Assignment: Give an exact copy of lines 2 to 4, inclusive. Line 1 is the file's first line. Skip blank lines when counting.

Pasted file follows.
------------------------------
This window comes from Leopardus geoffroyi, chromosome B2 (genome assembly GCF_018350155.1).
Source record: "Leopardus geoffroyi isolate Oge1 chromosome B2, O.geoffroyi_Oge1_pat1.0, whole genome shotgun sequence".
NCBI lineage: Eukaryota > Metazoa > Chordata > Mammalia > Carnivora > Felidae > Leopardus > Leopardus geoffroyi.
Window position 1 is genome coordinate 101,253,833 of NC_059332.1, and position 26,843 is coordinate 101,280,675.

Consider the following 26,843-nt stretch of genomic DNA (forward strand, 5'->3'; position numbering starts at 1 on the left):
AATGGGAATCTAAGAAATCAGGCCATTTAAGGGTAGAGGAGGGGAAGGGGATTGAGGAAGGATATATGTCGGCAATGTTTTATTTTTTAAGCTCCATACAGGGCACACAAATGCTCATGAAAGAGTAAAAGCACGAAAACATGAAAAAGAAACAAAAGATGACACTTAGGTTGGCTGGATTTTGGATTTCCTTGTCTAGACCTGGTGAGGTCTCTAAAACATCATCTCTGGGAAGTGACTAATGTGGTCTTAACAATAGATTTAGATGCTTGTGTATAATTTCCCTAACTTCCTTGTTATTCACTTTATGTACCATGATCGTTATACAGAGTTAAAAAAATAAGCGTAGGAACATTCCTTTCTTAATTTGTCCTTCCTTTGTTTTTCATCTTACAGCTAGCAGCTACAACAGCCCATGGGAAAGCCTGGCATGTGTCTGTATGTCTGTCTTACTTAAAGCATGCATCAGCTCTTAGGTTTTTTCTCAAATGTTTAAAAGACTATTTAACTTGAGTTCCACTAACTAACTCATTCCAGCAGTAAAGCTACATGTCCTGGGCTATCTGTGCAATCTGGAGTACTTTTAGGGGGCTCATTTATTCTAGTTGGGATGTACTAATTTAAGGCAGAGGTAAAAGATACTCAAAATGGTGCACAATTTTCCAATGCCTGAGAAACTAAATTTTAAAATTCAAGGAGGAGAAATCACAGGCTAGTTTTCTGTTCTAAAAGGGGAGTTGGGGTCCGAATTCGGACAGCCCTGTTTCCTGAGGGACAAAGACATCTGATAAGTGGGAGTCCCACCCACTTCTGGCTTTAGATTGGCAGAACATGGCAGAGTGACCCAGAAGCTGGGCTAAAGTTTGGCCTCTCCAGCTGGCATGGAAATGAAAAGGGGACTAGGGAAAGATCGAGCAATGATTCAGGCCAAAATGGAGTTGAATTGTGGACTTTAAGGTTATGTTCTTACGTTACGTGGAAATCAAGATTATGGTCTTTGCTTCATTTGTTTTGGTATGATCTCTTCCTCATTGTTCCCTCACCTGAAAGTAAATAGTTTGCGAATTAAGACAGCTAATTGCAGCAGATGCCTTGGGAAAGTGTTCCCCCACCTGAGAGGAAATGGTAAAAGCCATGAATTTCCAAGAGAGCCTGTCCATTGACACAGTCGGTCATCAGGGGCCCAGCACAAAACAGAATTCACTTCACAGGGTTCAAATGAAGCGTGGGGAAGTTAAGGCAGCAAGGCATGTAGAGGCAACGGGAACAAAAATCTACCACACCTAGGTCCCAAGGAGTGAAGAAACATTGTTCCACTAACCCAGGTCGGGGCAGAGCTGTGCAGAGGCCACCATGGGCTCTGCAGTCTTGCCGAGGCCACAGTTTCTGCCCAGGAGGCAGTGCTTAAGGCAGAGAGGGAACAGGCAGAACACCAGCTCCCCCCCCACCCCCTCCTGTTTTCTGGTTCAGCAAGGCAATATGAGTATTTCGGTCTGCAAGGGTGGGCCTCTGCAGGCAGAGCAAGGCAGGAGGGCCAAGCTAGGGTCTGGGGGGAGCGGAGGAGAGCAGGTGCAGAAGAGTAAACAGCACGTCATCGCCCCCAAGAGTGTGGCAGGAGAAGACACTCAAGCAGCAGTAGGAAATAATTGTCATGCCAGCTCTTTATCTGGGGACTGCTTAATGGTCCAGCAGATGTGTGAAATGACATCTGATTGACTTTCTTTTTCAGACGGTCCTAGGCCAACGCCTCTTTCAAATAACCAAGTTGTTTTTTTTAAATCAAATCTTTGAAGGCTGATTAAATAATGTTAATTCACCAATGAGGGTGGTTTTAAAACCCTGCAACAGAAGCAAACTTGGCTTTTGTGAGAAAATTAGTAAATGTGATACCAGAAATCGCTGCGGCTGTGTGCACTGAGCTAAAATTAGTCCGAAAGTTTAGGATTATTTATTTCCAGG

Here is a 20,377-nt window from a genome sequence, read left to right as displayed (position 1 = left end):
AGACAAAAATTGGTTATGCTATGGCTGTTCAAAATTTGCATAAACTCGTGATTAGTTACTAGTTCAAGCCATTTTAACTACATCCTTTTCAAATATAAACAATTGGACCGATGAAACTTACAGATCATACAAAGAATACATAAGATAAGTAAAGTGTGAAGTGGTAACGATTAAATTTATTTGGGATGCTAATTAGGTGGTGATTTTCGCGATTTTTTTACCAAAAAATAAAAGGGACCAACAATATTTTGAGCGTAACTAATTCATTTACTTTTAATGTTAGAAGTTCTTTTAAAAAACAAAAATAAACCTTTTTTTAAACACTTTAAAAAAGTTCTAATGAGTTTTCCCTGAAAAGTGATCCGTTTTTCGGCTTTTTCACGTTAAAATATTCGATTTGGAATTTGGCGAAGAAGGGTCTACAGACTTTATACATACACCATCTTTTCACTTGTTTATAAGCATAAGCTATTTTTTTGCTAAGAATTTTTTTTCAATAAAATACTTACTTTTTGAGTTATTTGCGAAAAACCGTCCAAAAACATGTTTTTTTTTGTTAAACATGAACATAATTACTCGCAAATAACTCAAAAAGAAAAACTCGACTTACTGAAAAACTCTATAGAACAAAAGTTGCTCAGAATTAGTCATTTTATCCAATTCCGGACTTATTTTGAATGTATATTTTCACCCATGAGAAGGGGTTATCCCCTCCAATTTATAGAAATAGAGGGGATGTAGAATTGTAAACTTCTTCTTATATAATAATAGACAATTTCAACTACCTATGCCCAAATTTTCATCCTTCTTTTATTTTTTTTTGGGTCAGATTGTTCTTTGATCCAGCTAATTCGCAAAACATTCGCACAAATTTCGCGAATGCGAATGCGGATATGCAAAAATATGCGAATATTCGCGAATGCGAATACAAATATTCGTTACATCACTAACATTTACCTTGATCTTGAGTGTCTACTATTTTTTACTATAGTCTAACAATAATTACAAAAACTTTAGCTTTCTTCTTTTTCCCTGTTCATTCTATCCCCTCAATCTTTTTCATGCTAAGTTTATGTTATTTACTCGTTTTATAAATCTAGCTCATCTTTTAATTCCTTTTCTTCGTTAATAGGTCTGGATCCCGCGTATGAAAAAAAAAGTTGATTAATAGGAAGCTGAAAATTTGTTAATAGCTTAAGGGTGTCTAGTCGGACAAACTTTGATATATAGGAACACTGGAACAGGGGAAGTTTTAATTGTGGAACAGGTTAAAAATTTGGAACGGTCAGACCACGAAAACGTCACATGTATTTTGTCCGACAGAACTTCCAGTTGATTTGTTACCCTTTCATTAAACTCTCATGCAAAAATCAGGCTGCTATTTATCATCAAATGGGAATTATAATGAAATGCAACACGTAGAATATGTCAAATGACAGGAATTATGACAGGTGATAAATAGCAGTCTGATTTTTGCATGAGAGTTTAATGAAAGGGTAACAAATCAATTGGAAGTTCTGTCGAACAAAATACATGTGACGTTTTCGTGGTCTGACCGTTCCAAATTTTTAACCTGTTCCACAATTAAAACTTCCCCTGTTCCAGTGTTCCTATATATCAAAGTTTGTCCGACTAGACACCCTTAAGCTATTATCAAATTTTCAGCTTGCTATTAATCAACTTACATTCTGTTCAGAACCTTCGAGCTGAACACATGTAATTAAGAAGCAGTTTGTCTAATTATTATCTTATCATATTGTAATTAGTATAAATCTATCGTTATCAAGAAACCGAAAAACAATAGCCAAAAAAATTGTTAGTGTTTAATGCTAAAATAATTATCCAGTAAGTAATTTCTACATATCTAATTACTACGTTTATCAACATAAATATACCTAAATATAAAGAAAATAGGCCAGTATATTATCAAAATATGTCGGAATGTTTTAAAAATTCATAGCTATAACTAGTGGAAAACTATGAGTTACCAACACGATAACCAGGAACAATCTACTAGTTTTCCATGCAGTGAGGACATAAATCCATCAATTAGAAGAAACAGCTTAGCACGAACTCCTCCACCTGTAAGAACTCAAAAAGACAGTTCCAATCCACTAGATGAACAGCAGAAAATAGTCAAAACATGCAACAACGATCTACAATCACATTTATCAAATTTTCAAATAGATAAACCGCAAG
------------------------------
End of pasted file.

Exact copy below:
Source record: "Leopardus geoffroyi isolate Oge1 chromosome B2, O.geoffroyi_Oge1_pat1.0, whole genome shotgun sequence".
NCBI lineage: Eukaryota > Metazoa > Chordata > Mammalia > Carnivora > Felidae > Leopardus > Leopardus geoffroyi.
Window position 1 is genome coordinate 101,253,833 of NC_059332.1, and position 26,843 is coordinate 101,280,675.